So in the interest of gaining a better understanding of a conjecture (due to Scott, 1960) on the automorphism series (first part of the automorphism tower, no direct limits) of a finite group that every finite group has an automorphism series that is eventually constant (periodic w/ period 1). I used GAP to create a complete list up to order $511$ of those finite groups which satisfy $G\simeq Aut(G)$ (henceforth called $Aut$-stable groups). Studying the list briefly made me notice a number of interesting patterns. One of the most striking features is that all of these groups were either centerless, or had $Z(G)\simeq\mathbb{Z}_2$. These are precisely the two groups which have trivial automorphism group, and I suspect that this fact is true of all (finite) $Aut$-stable groups. The condition is not sufficient on its own (e.g. there are plenty of centerless groups that aren't $Aut$-stable, but thanks to the classic theorem of Wielandt, 1939, every centerless group has an automorphism series that stabilizes in finitely many steps (sidenote: if anyone has access to a detailed English version of the proof, I'd love to see it; original is in German)), so this leaves me to the task of attempting to ascertain what conditions are necessary and sufficient for $Aut$-stability.

So my (somewhat broad) question is: What conditions, for a finite group, are necessary and/or sufficient for $Aut$-stability? I am not necessarily expecting a full answer as this question could very well be open at present, but anything that might help shed some light on the why and how is welcome. (Additionally, if this topic has been studied in the literature, references would be appreciated.)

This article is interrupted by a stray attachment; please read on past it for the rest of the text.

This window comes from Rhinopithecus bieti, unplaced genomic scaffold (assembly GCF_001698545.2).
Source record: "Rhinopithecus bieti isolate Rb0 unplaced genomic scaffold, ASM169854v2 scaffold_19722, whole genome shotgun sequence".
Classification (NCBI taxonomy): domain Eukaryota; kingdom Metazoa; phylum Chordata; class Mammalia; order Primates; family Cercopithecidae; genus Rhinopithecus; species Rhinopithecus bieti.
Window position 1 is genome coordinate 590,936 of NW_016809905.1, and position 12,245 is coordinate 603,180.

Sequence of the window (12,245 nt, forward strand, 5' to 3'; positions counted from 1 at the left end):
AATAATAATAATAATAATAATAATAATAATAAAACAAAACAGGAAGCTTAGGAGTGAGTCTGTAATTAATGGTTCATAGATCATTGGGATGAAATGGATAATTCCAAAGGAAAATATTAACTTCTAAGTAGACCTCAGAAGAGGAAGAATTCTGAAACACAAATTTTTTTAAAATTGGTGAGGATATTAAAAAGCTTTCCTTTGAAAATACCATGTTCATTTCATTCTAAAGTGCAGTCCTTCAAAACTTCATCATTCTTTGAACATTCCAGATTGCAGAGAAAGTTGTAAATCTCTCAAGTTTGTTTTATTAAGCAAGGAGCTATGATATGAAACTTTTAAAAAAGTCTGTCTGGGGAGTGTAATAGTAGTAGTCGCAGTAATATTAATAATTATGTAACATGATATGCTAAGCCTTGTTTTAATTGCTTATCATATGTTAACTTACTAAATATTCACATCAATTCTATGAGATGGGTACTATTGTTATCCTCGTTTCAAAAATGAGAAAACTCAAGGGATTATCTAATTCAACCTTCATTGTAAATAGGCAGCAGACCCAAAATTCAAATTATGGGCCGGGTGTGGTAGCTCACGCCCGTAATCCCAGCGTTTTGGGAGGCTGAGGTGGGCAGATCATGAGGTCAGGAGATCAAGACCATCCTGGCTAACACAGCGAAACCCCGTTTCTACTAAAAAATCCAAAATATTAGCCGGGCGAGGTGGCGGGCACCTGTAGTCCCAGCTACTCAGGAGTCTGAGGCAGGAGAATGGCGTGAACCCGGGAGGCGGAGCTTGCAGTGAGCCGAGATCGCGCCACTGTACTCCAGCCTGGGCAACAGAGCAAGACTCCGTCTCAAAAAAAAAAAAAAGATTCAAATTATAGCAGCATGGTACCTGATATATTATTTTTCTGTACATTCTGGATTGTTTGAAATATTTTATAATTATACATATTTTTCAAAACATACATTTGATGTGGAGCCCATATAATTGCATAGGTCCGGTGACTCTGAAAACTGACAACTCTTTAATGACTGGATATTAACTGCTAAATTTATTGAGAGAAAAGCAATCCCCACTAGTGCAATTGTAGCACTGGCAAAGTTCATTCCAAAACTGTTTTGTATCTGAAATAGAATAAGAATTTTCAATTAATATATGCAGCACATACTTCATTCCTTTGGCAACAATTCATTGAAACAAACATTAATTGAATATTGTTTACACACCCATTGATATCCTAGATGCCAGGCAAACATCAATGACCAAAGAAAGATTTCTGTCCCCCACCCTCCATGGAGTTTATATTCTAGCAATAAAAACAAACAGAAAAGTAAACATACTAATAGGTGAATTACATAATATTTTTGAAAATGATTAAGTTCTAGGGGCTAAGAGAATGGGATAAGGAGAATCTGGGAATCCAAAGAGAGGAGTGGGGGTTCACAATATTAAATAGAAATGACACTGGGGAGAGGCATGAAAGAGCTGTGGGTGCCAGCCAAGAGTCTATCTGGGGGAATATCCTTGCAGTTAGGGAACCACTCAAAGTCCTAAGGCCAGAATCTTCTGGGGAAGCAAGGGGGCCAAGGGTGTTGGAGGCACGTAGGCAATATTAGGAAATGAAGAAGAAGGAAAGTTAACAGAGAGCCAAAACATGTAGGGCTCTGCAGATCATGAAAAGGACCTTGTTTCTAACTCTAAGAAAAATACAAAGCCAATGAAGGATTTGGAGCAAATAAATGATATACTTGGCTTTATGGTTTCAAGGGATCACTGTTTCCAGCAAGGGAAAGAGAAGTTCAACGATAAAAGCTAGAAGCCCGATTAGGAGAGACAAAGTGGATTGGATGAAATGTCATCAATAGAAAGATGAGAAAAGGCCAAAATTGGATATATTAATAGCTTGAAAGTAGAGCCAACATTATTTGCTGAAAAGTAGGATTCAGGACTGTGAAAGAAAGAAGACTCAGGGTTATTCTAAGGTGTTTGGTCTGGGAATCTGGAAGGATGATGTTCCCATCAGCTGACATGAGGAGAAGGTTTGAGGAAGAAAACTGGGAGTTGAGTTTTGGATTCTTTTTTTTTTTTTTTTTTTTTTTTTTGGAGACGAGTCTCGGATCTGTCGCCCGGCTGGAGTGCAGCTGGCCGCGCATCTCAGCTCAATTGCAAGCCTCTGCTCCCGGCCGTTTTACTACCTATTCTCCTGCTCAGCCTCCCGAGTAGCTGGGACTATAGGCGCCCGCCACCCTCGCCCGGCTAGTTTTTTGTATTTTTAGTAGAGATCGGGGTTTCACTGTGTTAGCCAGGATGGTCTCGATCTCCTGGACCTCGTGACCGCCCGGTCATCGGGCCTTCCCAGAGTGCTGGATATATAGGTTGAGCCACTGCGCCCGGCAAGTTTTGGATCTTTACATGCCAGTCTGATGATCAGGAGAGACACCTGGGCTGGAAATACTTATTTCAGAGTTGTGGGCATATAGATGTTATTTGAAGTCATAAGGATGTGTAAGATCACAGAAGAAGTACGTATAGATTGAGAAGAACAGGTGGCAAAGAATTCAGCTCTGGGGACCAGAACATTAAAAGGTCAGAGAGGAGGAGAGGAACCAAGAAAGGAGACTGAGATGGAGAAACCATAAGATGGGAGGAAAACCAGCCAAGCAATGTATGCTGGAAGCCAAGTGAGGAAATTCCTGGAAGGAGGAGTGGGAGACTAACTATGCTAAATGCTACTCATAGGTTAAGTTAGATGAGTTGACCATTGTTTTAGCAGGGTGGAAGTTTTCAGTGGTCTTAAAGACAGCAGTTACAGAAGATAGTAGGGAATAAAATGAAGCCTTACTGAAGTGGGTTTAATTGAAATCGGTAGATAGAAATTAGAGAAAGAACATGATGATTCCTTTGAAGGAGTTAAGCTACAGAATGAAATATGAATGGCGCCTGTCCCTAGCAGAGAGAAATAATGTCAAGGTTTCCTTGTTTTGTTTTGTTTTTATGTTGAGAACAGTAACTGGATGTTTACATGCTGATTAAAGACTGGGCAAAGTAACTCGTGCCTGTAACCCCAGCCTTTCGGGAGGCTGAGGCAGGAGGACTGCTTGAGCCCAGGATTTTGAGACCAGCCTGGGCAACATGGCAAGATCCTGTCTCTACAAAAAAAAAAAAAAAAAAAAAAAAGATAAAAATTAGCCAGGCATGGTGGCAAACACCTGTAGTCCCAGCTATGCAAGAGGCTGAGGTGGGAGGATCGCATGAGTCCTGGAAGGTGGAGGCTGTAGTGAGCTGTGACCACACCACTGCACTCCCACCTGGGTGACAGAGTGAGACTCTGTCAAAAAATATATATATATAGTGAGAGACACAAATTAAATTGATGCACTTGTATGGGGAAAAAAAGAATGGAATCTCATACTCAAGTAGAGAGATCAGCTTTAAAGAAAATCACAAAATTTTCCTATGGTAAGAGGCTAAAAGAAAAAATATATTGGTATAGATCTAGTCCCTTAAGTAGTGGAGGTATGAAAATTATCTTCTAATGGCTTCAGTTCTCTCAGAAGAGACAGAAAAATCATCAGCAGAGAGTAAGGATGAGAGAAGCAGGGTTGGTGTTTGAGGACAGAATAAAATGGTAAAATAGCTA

The list of $Aut$-stable groups of order up to $511$, with GAP ids and structure descriptions:


$(6,1)\simeq S_{3}$

$(8,3)\simeq D_{8}$

$(12,4)\simeq D_{12}$


$(24,12)\simeq S_{4}$



$(48,48)\simeq\mathbb{Z}_{2}\times S_{4}$





$(120,34)\simeq S_{5}$

$(120,36)\simeq S_{3}\times(\mathbb{Z}_{5}\rtimes\mathbb{Z}_{4})$


$(144,183)\simeq S_{3}\times S_{4}$





$(240,189)\simeq\mathbb{Z}_{2}\times S_{5}$

$(252,26)\simeq S_{3}\times(\mathbb{Z}_{7}\rtimes\mathbb{Z}_{3})\rtimes\mathbb{Z}_{2}$




$(324,118)\simeq S_{3}\times(\mathbb{Z}_9\rtimes\mathbb{Z}_3)\rtimes\mathbb{Z}_2)$

$(336,208)\simeq PSL(3,2)\rtimes\mathbb{Z}_2$

$(342,7)\simeq (\mathbb{Z}_{19}\rtimes\mathbb{Z}_{9})\rtimes\mathbb{Z}_2$



$(432,520)\simeq(((\mathbb{Z}_{3}\times\mathbb{Z}_{3})\rtimes\mathbb{Z}_{3})\rtimes Q_{8})\rtimes\mathbb{Z}_{2}$



$(432,734)\simeq(((\mathbb{Z}_{3}\times\mathbb{Z}_{3})\rtimes Q_{8})\rtimes\mathbb{Z}_{3})\rtimes\mathbb{Z}_{2}$

$(480,1189)\simeq(\mathbb{Z}_{5}\rtimes\mathbb{Z}_{4})\times S_{4}$





1 Answer 1


Your "centerless" observation is on mark.

If $G$ is a complete group then $G\cong Aut(G)$. A complete group is in particular centerless.

Incidentally, the converse is not true: for instance take the Dihedral group $D_8$.

  • $\begingroup$ $D_8$ appears to be exceptional in that, all other groups in the list I gave that aren't centerless (most of them are) can be expressed as direct products of the form $\mathbb{Z}_2\times C$ where $C$ is a complete group. $\endgroup$ Jan 6, 2017 at 5:29
  • $\begingroup$ I don't think that 'centreless' is a consequence of the abstract isomorphism $G \cong \mathrm{Aut}(G)$—at least, not obviously so—but rather of the *particular* isomorphism $g \mapsto \mathrm{Inn}(g)$. (Of course your statement about complete groups remains true, at least according to the Wikipedia definition, which currently builds 'centreless' into the definition ….) I bring this up because it seemed that @JustinBenfield was asking about abstract isomorphism. $\endgroup$
    – LSpice
    Jul 17, 2018 at 14:16
  • $\begingroup$ Also, in case your counterexample is excessively easy for someone to understand, a more complicated one is $\mathrm S_6$. $\endgroup$
    – LSpice
    Jul 17, 2018 at 14:18

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